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I can understand that it is really difficult to let your mom live alone in a senior care community. My grand mother is living in a senior care community named no place like home care and her health has improved after going there.
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I want to thank everyone for their unbelievable help and support! My Mom was seen by a Dr. this evening and Dr. has diagnosed her w/ Alz. stage 5 and has said because of mobility issues and Dementia she can no longer be safe at her home or even mine.(she needs to be cared for in a facility that can and will ensure her safety) What a relief....i kept second guessing and feeling guilty, like I was doing some type of sneaky intervention...which, in reality, is not too far from the truth. The reason i had the strength to push forward, is because someone on here said "do not second guess yourself and even if she seems better, move forward, with your plan". That was GREAT advice and Im glad u r ALL here!!! Thank You, again;)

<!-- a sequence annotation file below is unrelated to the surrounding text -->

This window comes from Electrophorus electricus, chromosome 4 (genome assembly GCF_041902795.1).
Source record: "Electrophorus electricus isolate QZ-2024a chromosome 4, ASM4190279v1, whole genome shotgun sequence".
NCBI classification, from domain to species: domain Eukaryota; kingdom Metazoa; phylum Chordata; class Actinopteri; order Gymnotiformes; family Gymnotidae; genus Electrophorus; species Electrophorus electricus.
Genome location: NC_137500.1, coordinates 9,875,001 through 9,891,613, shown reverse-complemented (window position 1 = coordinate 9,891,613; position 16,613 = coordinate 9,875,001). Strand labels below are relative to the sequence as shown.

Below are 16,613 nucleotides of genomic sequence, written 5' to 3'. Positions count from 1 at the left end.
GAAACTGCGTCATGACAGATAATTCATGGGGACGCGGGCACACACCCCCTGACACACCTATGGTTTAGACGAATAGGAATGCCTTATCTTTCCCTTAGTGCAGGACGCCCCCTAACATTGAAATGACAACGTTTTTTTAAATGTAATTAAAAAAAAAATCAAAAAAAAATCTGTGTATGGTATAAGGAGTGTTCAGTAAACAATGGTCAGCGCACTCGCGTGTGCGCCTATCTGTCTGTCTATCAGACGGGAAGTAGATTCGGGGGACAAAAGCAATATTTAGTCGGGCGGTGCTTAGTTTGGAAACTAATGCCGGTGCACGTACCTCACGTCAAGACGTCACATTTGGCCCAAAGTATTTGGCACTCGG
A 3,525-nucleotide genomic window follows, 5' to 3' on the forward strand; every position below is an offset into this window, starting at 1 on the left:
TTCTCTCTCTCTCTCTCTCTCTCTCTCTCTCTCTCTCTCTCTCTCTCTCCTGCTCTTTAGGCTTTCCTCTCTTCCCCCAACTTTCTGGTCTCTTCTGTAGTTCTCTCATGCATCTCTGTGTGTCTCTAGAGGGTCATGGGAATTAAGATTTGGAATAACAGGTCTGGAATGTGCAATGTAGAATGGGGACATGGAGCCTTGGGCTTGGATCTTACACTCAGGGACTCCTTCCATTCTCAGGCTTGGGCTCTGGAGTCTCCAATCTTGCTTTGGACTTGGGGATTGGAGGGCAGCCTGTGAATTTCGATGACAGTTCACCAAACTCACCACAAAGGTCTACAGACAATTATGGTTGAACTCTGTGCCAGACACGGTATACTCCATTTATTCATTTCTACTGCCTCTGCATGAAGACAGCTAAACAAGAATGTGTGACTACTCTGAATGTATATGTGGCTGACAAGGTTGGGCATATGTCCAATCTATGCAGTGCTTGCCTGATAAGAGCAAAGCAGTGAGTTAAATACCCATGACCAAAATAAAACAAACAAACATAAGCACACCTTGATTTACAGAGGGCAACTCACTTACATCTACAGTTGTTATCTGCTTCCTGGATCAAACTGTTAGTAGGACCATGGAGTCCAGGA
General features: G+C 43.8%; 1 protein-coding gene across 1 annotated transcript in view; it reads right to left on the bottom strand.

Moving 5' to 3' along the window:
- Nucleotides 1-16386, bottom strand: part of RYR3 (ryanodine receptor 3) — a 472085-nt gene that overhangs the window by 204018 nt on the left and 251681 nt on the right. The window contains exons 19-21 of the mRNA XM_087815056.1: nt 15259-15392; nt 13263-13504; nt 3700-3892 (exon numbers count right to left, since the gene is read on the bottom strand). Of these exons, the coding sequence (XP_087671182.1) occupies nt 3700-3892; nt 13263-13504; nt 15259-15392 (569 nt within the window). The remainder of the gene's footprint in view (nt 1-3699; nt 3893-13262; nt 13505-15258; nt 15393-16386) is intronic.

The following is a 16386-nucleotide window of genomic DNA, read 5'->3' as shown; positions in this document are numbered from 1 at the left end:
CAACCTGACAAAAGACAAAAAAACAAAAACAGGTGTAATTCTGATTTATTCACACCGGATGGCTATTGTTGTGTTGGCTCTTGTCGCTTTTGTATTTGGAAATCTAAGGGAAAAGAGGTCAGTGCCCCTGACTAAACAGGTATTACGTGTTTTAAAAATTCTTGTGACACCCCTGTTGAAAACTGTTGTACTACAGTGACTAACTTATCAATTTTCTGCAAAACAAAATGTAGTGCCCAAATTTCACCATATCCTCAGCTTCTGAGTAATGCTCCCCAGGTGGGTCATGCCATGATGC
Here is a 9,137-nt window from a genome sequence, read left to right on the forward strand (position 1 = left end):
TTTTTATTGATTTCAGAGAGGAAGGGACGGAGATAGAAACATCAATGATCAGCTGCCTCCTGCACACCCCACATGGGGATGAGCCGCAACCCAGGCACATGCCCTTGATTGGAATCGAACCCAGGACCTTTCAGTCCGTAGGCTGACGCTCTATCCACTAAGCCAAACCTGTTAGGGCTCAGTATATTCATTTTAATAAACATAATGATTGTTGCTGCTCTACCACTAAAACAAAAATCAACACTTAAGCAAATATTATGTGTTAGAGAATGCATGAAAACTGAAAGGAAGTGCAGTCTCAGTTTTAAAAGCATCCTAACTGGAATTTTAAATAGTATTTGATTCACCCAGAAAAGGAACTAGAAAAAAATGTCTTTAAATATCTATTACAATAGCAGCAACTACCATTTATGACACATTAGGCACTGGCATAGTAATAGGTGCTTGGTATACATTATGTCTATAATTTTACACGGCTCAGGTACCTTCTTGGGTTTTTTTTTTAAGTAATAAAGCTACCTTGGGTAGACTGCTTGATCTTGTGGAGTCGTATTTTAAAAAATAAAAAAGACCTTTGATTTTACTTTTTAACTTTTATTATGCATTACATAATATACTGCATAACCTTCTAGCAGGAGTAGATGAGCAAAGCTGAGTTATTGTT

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My husband told his mom in a matter of fact, confident manner. She was reassured by his manner more than anything. Of course he had to tell her several times due to her dementia. His confidence and calmed reassured her each time. ( even when it became quite casual on days 4&5.